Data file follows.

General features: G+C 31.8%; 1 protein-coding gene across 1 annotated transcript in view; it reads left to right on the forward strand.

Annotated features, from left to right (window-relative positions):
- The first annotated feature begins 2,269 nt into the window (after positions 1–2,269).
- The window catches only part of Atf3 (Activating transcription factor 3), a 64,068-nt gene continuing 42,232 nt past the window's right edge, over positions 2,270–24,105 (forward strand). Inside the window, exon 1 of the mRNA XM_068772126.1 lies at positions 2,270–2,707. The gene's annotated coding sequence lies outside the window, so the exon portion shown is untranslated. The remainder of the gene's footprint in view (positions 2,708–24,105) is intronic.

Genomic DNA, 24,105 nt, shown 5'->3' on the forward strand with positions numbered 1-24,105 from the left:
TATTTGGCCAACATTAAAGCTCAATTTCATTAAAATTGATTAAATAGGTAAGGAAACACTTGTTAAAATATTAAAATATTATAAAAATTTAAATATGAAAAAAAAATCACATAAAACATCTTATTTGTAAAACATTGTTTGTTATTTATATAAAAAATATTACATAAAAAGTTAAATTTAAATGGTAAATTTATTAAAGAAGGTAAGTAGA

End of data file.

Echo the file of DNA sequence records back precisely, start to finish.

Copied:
General features: G+C 31.8%; 1 protein-coding gene across 1 annotated transcript in view; it reads left to right on the forward strand.

Annotated features, from left to right (window-relative positions):
- The first annotated feature begins 2,269 nt into the window (after positions 1–2,269).
- The window catches only part of Atf3 (Activating transcription factor 3), a 64,068-nt gene continuing 42,232 nt past the window's right edge, over positions 2,270–24,105 (forward strand). Inside the window, exon 1 of the mRNA XM_068772126.1 lies at positions 2,270–2,707. The gene's annotated coding sequence lies outside the window, so the exon portion shown is untranslated. The remainder of the gene's footprint in view (positions 2,708–24,105) is intronic.

Genomic DNA, 24,105 nt, shown 5'->3' on the forward strand with positions numbered 1-24,105 from the left:
TATTTGGCCAACATTAAAGCTCAATTTCATTAAAATTGATTAAATAGGTAAGGAAACACTTGTTAAAATATTAAAATATTATAAAAATTTAAATATGAAAAAAAAATCACATAAAACATCTTATTTGTAAAACATTGTTTGTTATTTATATAAAAAATATTACATAAAAAGTTAAATTTAAATGGTAAATTTATTAAAGAAGGTAAGTAGA